A Wrinkle in Time
It was a dark and stormy night. Meg Murry, her small brother Charles Wallace, and her mother come down to the kitchen for a midnight snack when they are upset by the arrival of a most disturbing stranger who knows too much about the family. Meg's father had been experimenting with a fifth dimension of time travel when he mysteriously disappeared. Now the time has come for Meg, her friend Calvin, and Charles Wallace to rescue him. They must outwit the forces of evil they encounter on their heart-stopping journey through space.
Madeleine L’Engle is a young adult fiction writer whose stories are inspired by her Christian faith and her love of science. During the 1960s, 1970s, and 1980s, L’Engle wrote dozens of books for children and adults. She is best known for writing A Wrinkle In Time, the first book in her Time Quintet series. Originally published in 1962, this book has inspired theater productions and two movie adaptions, including one film to be released in March 2018 starring Oprah Winfrey, Mindy Kaling, Reese Witherspoon, Storm Reid, Zach Galifianakis, and Chris Pine.
Violence: Meg is described as quite aggressively protective of her family and is often in trouble for talking back, rudeness, and, in one instance, beating up another student, although the incidents are only mentioned. An unnamed boy is seen being conditionally trained using electric shock. A boy kicks at someone to revive them from unconsciousness.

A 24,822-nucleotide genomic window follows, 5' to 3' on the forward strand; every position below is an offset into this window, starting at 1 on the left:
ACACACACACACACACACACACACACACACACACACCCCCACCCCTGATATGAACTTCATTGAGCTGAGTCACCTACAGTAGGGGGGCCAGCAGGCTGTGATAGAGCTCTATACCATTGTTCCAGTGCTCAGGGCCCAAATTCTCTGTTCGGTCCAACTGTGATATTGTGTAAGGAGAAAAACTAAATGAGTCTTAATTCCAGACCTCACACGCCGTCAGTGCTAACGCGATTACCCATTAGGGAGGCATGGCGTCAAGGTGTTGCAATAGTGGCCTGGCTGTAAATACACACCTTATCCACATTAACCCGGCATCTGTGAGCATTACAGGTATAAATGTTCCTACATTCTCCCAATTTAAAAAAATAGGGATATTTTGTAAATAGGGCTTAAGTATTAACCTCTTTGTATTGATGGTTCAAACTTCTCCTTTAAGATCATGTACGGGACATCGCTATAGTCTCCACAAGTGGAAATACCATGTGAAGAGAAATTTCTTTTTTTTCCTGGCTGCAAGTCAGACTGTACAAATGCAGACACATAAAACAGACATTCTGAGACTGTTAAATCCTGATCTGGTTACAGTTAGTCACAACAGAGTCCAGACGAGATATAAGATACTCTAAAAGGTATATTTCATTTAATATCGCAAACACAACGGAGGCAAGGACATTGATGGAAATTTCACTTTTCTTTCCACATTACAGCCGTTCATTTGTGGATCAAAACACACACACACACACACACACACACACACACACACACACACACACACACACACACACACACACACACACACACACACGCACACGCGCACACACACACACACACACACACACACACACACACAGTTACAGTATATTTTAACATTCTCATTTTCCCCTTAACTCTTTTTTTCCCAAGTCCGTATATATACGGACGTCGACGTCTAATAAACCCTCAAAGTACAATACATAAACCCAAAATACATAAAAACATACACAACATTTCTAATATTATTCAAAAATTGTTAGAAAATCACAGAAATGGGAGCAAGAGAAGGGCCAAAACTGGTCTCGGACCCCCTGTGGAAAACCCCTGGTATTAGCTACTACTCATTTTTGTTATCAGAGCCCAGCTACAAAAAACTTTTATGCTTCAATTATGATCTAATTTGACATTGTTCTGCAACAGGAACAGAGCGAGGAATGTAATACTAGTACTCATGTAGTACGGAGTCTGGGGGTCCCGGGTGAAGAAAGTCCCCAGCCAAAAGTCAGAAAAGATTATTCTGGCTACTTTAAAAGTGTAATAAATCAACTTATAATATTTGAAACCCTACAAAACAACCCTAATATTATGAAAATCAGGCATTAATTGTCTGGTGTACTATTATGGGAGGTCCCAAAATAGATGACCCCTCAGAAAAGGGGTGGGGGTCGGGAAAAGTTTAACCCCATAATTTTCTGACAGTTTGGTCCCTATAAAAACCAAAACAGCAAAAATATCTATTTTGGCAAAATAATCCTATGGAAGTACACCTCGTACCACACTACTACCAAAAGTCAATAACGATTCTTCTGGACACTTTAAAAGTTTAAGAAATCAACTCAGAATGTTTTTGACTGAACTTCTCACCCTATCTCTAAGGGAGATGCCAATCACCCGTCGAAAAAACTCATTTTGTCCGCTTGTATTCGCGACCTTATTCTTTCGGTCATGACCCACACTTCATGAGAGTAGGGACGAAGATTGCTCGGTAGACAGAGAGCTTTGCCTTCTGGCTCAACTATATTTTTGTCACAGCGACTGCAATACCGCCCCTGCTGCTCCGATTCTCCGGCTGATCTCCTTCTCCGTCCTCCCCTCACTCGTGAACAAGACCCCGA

Sexual Content: Two characters kiss. A character kisses another on the cheek.
Drug/Alcohol Use: None.
Spiritual Content: There are strong themes of good vs. evil, light vs. darkness, and love vs. hate. People through history are mentioned as heroes fighting against the impending darkness. The song heard on Uriel is translated using a hymn found in the book of Isaiah.
Language/Crude Humor: Some instances of moron, jerk, d**n, and other lower impact name-calling.
Other Negative Content: The story has an underlying sinister tone that is coupled with the exploration of the unknown. A character is scolded for stealing bed sheets.
Positive Content: While the characters would like to react with violence and power in order to defeat the enemy, they learn that evil can only respond with more evil and that the darkness in the universe can only be overcome by love.
Meg just wants to be like the other kids in school. She wishes she wasn’t so smart, her little brother wasn’t so peculiar, and that her father would come home. After going off for some confidential project for his government-level physicist job, he disappears without word or a trace. One stormy night, her family is visited by a homeless person named Ms. Whatsit. She is dressed in rags and happens to be a friend of Meg’s youngest brother, Charles Wallace. After a short rest, the woman leaves with a dire message, “There is such a thing as a tesseract.”
The next day, Charles Wallace invites Meg and Calvin, a popular boy from school whom they came across in the woods, to Ms. Whatsit’s house where they meet Ms. Who and Ms. Which. The women inform them that they have come for their help to rescue Meg and Charles Wallace’s father, who had learned to travel through space using “tessers” or “wrinkles in time” and had become trapped on a planet consumed by a dark force. Terrified, but wanting to bring their father home, the children travel across space and time to learn about this mysterious shadow that is the embodiment of evil, the goodness and prosperity that still thrives, and how to use both their talents and flaws to overcome it all.